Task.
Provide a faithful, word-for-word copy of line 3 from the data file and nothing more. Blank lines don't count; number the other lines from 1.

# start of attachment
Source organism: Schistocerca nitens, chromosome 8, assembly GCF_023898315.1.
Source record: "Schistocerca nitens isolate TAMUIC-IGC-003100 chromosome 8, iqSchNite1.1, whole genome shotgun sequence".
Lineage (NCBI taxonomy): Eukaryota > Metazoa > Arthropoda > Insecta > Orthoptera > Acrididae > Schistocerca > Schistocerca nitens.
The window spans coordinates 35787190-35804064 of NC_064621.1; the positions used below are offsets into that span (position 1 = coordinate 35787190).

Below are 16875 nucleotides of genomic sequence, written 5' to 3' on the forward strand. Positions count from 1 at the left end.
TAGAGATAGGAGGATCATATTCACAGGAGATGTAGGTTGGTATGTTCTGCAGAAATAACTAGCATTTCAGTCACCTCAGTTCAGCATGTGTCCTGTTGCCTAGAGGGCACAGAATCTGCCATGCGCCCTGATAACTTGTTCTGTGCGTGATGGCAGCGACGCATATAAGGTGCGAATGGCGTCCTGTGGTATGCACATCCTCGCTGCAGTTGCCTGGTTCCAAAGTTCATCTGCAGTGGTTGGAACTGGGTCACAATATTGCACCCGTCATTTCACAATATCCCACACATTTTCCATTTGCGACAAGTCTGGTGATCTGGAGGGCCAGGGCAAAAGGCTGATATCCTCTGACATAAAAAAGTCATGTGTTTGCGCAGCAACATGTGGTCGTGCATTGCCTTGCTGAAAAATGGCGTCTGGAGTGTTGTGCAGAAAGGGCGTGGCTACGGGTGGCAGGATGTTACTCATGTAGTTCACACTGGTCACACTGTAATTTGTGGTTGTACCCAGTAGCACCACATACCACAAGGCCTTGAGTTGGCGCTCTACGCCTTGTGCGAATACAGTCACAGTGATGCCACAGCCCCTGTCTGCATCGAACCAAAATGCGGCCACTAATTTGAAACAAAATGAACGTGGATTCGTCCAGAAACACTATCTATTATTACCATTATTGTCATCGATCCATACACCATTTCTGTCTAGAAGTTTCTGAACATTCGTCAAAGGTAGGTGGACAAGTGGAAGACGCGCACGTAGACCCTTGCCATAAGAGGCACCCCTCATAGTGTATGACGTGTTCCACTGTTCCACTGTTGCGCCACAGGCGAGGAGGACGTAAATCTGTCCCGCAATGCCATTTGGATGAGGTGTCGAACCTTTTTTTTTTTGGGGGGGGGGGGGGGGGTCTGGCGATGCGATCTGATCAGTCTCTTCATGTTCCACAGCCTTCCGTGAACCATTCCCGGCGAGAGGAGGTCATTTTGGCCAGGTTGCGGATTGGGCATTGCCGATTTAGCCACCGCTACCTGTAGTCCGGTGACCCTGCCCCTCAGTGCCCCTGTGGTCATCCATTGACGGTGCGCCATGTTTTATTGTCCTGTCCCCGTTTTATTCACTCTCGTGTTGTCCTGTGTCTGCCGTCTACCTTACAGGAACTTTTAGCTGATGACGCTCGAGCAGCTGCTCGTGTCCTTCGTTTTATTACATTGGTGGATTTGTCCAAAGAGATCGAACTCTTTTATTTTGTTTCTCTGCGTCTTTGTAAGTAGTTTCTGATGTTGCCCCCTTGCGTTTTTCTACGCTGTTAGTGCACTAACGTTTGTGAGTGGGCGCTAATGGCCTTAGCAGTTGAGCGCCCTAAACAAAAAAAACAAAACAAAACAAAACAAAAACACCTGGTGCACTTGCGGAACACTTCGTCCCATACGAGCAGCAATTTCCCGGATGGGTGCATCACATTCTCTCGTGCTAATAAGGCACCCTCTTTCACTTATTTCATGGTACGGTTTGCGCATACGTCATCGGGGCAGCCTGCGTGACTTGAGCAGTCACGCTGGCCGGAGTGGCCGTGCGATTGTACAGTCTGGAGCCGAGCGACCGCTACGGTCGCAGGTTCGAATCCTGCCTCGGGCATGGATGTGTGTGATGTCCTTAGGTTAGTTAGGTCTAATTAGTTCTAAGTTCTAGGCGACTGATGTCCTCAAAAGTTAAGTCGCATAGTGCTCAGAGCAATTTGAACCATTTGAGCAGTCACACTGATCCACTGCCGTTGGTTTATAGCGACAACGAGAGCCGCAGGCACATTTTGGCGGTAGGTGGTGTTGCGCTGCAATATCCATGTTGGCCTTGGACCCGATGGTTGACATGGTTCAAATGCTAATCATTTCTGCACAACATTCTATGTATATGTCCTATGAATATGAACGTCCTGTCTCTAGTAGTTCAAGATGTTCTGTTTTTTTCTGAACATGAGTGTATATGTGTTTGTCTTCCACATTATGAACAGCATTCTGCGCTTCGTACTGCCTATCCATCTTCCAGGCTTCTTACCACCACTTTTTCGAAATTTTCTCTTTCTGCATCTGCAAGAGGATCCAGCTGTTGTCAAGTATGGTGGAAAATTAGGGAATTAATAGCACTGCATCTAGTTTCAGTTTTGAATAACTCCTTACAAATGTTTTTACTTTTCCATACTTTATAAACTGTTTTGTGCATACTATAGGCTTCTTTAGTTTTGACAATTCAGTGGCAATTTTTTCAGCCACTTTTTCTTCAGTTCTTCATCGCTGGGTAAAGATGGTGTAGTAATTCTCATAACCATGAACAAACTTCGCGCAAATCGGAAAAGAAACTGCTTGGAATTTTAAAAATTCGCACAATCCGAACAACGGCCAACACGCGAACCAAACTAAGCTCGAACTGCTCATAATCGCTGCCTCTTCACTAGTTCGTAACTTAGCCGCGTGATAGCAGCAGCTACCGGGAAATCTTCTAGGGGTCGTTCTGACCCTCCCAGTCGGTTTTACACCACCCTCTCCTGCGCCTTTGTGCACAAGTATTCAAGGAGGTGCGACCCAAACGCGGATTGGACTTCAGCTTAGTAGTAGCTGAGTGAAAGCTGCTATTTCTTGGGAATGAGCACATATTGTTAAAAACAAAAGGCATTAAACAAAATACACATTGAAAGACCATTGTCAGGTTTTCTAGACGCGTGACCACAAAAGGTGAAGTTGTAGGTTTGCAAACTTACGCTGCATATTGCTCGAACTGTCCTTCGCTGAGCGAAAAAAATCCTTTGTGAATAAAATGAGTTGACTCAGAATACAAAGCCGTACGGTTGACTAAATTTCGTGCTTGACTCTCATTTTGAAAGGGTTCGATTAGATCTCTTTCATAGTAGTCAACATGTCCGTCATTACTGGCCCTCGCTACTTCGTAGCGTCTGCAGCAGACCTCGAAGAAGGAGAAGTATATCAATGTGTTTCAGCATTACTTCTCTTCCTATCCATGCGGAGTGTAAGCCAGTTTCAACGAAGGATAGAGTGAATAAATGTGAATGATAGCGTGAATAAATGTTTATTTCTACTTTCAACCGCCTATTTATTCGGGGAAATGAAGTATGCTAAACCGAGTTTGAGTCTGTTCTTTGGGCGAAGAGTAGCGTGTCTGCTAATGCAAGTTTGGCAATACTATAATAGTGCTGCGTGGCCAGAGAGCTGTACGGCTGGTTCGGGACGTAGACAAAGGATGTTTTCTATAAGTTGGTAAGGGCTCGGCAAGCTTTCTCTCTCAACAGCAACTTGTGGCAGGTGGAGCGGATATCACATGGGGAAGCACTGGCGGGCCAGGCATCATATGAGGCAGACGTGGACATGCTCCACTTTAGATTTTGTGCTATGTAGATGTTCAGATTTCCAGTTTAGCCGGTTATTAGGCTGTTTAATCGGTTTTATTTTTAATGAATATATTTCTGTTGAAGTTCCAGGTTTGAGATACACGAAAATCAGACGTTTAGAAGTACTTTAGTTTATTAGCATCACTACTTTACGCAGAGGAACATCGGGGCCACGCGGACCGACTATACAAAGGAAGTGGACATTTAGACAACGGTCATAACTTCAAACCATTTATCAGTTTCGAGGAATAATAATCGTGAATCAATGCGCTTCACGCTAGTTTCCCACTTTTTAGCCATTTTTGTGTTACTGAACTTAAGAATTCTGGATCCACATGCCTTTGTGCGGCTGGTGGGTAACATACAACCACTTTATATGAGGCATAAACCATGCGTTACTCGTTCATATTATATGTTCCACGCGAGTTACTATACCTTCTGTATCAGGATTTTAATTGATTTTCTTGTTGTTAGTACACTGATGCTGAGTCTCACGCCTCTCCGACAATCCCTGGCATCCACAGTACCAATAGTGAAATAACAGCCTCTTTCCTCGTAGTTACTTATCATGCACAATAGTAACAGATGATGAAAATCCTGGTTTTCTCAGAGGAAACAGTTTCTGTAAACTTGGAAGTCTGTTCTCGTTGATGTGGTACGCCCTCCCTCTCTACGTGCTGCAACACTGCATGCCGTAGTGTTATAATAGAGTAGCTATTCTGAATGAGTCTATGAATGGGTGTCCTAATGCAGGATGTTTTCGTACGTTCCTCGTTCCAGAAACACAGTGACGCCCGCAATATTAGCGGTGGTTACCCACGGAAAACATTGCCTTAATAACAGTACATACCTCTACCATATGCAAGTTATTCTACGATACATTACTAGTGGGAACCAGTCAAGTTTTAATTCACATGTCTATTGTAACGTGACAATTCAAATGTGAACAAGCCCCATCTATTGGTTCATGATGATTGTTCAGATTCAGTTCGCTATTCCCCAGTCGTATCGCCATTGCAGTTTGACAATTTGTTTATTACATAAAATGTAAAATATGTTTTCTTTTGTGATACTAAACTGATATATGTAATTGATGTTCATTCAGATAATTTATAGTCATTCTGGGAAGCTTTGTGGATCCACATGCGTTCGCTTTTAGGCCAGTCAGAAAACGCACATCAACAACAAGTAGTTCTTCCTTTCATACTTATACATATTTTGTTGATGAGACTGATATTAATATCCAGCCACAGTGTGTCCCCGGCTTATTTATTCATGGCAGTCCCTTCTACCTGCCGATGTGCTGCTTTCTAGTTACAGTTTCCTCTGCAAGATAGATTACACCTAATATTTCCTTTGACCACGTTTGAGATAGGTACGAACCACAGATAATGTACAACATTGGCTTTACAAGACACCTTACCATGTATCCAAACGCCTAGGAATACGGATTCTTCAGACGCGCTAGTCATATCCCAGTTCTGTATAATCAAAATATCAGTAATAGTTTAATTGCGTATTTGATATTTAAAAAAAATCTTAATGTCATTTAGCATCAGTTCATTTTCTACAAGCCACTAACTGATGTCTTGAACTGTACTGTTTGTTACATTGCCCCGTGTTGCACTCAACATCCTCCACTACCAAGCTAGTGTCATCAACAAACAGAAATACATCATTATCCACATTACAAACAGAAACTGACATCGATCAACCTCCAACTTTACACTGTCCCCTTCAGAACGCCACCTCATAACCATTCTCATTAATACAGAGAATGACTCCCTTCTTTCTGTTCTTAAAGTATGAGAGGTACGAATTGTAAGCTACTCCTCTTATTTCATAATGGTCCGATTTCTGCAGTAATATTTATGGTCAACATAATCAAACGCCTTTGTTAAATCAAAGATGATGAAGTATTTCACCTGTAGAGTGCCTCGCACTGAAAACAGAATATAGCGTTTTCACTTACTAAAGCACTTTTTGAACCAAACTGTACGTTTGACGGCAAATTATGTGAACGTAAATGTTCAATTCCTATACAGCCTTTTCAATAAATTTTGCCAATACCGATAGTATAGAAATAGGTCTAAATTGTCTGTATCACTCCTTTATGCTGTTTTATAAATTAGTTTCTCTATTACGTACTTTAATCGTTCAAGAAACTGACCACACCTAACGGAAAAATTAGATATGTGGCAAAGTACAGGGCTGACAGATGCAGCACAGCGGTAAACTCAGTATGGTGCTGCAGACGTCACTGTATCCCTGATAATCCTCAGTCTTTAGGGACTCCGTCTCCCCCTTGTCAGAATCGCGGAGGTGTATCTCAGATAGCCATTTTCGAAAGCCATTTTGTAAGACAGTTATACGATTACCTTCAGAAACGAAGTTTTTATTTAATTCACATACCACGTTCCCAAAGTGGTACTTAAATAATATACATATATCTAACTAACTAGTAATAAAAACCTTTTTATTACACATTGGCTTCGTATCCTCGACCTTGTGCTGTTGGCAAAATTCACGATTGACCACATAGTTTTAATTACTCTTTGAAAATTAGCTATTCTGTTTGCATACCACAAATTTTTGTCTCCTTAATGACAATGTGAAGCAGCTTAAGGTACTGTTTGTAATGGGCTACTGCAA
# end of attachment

Lineage (NCBI taxonomy): Eukaryota > Metazoa > Arthropoda > Insecta > Orthoptera > Acrididae > Schistocerca > Schistocerca nitens.